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the entire private insurance industry. which, as anyone who deals with health care in the sense of trying to access it for themselves knows, it would be -- would be a really great thing. he is effectively talking about expanding medicare, public health insurance, which is now enjoyed by senior citizens, to everybody. and that is something that works very well in many other , andries such as canada would greatly improve our health care outcomes and quality of life. amy: professor walters, your views on health care and hillary clinton's attack on bernie sanders around pushing for medicare for all? >> it was an interesting moment in the debate, actually. again, one of the more substantive ones, which am always glad to see the democrats doing.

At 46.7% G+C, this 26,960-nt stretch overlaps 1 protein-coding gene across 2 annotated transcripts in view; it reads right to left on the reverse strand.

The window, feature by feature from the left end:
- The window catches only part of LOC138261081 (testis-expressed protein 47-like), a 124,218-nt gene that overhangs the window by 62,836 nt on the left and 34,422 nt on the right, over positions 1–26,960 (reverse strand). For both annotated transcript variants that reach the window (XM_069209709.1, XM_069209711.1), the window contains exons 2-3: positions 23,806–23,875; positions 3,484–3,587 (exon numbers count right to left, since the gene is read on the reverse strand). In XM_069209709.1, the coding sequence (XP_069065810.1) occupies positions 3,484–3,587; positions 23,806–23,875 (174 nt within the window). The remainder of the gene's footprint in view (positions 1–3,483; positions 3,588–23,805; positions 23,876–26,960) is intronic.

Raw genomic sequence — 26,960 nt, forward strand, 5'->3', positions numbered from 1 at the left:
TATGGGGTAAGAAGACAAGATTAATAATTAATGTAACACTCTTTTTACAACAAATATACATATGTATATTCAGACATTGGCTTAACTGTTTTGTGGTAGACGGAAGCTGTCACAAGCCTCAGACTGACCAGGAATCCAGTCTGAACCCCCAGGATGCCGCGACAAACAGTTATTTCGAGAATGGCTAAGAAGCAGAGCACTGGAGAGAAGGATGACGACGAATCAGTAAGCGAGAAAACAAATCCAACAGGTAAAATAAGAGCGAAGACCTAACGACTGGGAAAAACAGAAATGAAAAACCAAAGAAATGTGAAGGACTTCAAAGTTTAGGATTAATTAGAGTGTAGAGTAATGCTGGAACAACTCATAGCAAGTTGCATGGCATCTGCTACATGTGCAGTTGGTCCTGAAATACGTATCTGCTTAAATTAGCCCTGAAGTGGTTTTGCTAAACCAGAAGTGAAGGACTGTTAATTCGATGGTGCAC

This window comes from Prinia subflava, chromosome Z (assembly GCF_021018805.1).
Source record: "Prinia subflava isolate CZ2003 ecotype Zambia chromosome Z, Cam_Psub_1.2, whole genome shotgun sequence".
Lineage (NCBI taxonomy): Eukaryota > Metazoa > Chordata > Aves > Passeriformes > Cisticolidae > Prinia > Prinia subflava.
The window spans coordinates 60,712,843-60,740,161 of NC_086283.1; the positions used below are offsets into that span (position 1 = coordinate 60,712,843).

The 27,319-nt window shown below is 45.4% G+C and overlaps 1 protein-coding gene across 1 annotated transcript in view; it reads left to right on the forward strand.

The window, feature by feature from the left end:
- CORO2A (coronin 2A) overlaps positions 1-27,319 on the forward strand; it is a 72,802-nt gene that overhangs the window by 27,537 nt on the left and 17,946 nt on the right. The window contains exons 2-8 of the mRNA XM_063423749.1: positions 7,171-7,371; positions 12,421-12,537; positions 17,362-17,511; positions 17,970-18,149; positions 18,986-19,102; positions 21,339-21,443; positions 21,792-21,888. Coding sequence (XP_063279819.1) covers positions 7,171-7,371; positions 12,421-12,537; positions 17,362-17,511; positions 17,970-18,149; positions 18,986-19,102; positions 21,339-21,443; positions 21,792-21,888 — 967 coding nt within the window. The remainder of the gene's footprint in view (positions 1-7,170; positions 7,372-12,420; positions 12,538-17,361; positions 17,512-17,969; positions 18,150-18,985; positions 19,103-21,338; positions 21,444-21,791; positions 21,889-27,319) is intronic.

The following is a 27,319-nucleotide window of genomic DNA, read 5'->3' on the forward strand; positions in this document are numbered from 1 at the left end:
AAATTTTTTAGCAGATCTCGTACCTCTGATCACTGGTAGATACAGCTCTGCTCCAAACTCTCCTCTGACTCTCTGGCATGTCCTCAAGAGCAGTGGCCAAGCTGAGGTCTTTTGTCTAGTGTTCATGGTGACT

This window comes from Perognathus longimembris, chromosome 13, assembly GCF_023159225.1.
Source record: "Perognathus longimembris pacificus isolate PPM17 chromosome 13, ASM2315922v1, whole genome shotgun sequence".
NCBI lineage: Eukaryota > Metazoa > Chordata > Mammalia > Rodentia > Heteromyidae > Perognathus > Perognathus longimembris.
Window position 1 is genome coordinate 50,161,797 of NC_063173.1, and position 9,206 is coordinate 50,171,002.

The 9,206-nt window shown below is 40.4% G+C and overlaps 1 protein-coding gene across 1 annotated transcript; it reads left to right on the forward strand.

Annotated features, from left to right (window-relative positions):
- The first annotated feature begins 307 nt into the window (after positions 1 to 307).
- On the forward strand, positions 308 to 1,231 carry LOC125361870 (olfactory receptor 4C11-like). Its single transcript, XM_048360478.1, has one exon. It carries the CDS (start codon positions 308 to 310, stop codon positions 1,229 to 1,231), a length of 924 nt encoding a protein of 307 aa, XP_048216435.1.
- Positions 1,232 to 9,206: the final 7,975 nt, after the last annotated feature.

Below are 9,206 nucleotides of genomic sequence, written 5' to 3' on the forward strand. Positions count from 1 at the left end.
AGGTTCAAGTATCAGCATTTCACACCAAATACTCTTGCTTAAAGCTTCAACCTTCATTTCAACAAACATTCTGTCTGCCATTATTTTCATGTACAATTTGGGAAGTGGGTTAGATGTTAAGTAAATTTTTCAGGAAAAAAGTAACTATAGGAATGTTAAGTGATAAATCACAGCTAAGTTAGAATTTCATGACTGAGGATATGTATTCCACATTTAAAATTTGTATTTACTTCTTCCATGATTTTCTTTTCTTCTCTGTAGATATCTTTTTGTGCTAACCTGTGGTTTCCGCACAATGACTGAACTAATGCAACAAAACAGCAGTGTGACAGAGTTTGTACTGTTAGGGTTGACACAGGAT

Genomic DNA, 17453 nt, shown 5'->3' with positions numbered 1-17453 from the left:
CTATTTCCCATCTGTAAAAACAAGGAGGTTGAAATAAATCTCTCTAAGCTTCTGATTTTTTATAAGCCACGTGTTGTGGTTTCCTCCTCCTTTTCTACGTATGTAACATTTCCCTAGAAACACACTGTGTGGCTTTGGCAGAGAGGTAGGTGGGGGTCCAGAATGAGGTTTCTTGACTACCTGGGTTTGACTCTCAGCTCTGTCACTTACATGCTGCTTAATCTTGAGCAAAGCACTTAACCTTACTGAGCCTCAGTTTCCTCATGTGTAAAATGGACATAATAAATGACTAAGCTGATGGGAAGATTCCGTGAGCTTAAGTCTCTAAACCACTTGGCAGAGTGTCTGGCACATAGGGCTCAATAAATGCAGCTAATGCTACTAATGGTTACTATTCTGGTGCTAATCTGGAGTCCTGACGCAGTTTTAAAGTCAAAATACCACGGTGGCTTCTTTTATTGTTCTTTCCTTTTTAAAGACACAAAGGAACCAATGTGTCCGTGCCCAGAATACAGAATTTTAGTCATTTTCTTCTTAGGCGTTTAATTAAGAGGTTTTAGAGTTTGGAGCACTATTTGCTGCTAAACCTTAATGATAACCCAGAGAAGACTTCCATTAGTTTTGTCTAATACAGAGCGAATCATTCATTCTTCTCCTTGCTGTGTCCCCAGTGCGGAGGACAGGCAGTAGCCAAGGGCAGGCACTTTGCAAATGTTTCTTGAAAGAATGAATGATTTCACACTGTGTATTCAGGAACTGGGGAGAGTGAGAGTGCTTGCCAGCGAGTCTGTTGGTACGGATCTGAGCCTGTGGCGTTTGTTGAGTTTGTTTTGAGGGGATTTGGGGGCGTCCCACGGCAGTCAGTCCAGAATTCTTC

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the republicans simply don't have substantive debates. i agree with liza. i am for socialized medicine and for universal health care, absolutely. i think the debate is a strategic one and a tough one. paul krugman had an interesting piece in "the times goes with the other day, arguing it simply cannot be done, that the best chance we have given there has been such enormous pushback i think by the republicans, i don't think any bill has been so attacked as this one in history, and so many repeals sent to the president's desk, that hillary strategy boosting up, enhancing, making it better in terms of the affordable care act is a winnable strategy this political context versus the strategy of medicare for all, opening up to bye debate and more -- republicans.